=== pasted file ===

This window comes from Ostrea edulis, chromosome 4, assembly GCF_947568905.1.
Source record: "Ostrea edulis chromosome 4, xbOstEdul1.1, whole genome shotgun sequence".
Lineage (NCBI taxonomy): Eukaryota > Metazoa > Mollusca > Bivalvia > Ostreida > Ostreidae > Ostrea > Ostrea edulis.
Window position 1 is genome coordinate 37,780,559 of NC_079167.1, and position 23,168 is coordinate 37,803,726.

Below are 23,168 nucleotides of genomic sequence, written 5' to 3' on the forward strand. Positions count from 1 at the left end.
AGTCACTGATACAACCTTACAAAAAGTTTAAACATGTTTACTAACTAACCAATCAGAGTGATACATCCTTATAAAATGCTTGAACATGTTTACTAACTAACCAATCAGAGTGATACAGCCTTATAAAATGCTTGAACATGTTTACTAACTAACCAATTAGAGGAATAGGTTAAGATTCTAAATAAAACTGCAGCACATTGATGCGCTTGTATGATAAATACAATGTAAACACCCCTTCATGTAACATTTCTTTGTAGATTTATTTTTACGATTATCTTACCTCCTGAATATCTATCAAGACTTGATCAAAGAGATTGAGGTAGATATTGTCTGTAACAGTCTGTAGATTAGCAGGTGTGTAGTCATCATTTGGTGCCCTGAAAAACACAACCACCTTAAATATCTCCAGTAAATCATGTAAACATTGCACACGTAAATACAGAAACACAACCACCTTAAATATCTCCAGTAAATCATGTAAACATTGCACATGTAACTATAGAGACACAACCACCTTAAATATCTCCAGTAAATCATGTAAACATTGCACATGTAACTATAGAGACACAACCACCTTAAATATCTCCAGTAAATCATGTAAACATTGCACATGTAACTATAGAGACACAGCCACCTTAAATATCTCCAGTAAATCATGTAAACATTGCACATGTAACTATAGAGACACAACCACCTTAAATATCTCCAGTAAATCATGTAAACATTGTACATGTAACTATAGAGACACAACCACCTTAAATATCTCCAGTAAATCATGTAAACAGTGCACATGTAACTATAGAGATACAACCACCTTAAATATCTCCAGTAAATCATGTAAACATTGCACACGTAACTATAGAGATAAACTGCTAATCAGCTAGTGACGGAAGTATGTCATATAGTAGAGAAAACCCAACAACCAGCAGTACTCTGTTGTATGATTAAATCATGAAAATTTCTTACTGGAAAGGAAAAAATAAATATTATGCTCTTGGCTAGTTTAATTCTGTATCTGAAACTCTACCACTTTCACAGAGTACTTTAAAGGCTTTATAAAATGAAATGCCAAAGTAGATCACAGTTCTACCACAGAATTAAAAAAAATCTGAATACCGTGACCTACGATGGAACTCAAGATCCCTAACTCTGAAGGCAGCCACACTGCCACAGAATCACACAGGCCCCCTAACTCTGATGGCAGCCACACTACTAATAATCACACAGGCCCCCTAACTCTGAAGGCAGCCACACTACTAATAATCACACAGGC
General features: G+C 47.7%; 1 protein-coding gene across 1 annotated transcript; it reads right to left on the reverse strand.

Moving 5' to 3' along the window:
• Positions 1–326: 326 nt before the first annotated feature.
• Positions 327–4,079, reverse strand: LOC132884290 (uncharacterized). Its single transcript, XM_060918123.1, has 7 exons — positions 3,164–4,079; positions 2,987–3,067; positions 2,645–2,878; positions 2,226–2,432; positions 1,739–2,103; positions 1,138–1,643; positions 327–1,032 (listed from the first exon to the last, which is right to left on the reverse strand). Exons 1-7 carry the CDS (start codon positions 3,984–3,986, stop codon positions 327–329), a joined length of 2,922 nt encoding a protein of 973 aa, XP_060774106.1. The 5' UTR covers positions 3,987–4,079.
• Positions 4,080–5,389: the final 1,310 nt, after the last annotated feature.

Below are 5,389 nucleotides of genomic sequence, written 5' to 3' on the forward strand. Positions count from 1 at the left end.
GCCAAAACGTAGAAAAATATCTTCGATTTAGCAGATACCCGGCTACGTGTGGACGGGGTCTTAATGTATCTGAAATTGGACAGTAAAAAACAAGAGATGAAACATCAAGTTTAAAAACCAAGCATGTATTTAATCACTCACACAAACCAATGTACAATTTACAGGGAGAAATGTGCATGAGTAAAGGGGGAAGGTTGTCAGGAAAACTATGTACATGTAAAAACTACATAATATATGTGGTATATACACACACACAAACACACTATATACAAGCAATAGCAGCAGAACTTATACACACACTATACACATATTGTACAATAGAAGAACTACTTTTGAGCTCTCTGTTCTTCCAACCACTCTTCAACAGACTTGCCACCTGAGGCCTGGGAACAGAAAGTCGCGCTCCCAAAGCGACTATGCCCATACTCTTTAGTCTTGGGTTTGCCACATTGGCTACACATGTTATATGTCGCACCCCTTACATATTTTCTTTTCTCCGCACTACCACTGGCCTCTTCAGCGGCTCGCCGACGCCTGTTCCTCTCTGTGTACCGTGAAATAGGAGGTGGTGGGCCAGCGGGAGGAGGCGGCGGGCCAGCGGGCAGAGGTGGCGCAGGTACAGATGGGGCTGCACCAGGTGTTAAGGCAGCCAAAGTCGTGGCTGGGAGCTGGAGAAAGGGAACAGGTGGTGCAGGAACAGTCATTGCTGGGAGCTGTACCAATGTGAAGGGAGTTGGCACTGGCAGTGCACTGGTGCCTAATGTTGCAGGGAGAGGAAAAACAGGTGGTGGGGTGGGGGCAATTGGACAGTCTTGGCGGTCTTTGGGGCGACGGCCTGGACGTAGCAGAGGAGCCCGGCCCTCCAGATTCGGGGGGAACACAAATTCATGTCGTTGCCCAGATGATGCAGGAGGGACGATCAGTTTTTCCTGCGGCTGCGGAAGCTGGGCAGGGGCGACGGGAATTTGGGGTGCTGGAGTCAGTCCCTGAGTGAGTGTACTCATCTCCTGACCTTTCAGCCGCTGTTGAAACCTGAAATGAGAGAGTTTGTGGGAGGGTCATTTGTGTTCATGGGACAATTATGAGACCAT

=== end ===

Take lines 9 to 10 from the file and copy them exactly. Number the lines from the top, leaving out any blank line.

• Positions 1–326: 326 nt before the first annotated feature.
• Positions 327–4,079, reverse strand: LOC132884290 (uncharacterized). Its single transcript, XM_060918123.1, has 7 exons — positions 3,164–4,079; positions 2,987–3,067; positions 2,645–2,878; positions 2,226–2,432; positions 1,739–2,103; positions 1,138–1,643; positions 327–1,032 (listed from the first exon to the last, which is right to left on the reverse strand). Exons 1-7 carry the CDS (start codon positions 3,984–3,986, stop codon positions 327–329), a joined length of 2,922 nt encoding a protein of 973 aa, XP_060774106.1. The 5' UTR covers positions 3,987–4,079.